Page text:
Wimmera Mallee, Australia -- Hydraulic simulation models have become a valuable tool to manage water distribution networks commencing from their initial design through their operation, assessment of the level of service to customers, system performance improvement, analysis of planning alternatives, to system optimisation. The development of hydraulic models can be a time consuming task with complex and large scale water distribution networks being particularly challenging.
The Wimmera Mallee Pipeline (WMP) in Western Victoria, Australia is a recently constructed and unique regional scale water distribution system which consists of over 8,800 km of pressurised pipelines spreading across an area of approximately 20,000 km2. Currently, the WMP provides water to 34 townships, rural farms and other water users across the Wimmera Mallee region with an annual design capacity of 31.6 mil. m3. The WMP sources its water from multiple reservoirs in the Grampians mountain ranges in the south and the River Murray in the north.
Grampians Wimmera Mallee Water (GWMWater) is the local water organisation responsible for managing the WMP. GWMWater is currently initiating the development of a water market to generate and support growth, and to ensure that water is available for the highest value social, economic or environmental use. The hydraulic models discussed in this paper will assure that informed decisions are made by GWMWater regarding the capacity to deliver water through the pipeline system, and therefore the extent of trade by customers.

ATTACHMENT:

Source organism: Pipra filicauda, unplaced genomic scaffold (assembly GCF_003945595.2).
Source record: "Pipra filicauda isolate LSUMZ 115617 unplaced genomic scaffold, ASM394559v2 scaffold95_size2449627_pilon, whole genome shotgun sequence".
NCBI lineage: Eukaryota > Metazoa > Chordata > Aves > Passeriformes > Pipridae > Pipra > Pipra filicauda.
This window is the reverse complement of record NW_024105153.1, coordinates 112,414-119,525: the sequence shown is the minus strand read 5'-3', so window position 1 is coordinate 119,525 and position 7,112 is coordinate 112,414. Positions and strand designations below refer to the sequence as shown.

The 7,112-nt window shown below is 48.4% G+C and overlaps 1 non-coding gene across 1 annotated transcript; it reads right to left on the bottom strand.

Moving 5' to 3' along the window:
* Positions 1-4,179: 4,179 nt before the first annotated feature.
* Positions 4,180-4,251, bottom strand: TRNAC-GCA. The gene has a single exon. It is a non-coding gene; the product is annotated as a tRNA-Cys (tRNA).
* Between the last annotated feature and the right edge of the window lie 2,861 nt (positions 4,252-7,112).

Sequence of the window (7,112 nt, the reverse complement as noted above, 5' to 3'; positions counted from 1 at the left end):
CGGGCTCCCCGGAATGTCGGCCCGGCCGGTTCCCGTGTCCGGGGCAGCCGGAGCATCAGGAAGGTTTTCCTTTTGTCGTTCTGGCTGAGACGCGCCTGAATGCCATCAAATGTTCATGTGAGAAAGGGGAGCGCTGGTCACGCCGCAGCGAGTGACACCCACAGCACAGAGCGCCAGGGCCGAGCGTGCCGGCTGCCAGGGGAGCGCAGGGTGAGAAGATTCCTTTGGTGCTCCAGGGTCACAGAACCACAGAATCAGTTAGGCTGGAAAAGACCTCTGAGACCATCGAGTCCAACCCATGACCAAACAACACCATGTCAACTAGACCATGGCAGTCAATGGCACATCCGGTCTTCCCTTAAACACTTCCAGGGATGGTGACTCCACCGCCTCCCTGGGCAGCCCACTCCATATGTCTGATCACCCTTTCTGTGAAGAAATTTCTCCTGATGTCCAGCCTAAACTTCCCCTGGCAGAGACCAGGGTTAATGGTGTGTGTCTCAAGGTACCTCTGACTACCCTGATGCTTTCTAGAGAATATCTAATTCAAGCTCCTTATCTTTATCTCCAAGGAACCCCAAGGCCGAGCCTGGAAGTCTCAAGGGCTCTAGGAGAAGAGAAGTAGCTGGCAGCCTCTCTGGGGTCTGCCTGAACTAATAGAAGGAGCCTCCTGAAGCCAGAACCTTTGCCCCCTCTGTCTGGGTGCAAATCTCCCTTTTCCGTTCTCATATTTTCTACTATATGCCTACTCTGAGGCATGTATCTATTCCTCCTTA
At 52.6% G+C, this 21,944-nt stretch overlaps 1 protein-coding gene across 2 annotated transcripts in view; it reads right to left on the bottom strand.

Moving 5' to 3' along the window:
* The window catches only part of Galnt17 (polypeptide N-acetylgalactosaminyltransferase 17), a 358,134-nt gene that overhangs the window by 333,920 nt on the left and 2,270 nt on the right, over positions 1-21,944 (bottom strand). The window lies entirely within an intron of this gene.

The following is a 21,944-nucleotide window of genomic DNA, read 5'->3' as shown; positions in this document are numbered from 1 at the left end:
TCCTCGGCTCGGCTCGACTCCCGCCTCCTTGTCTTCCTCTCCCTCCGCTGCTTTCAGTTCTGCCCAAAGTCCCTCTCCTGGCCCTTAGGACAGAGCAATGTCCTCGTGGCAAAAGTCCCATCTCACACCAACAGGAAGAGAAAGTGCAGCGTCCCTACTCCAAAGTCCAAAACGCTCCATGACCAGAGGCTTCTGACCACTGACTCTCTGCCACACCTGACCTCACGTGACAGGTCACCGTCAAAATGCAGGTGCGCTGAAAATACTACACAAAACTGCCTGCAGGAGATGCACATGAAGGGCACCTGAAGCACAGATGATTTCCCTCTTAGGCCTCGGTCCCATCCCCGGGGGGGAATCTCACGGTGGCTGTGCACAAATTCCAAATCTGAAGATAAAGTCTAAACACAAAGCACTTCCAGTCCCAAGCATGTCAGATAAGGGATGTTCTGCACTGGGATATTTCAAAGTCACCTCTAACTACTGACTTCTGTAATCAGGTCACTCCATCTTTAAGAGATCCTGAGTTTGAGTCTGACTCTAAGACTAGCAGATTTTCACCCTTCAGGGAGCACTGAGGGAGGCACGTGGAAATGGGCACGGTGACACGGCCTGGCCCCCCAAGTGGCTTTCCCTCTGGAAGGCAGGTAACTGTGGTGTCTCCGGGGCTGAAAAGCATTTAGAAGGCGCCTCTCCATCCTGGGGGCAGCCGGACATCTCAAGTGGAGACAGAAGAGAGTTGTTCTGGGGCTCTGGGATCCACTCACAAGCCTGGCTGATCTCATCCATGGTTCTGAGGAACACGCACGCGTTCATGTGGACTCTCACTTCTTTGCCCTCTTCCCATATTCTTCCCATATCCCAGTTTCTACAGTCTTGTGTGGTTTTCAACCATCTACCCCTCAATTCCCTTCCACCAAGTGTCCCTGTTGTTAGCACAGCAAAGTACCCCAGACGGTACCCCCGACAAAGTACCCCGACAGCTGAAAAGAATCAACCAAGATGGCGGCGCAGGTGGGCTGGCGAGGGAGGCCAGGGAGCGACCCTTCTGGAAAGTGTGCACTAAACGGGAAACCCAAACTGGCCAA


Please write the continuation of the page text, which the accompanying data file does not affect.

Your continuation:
The philosophy for development of the WMP hydraulic models was to replicate the real system as credibly as possible into the level of required accuracy for decision making, yet enable simple model operation, maintenance and update. The network is modelled to the individual customer level in order to accommodate small diameter pipes. Modelling at this level simplifies the future model maintenance and updates, and also ensures the compatibility with other GWMWater’s systems such as Geographic Information System (GIS) and the customer database.
A major part of the model development consisted of data preparation. This was undertaken by using “as constructed” GIS asset data captured during the WMP construction and entered into a GIS database (ArcGIS by ESRI). Due to the scale of the system and associated amounts of data, it was essential to develop sophisticated data transformation and validation procedures to simplify the model build which thereby minimised manual data entry and potential sources of errors.
This paper focuses on the methodologies and techniques used in data preparation for hydraulic models and development of hydraulic models. An example is also provided of how the models will be used as a decision support tool in water supply and allocation planning.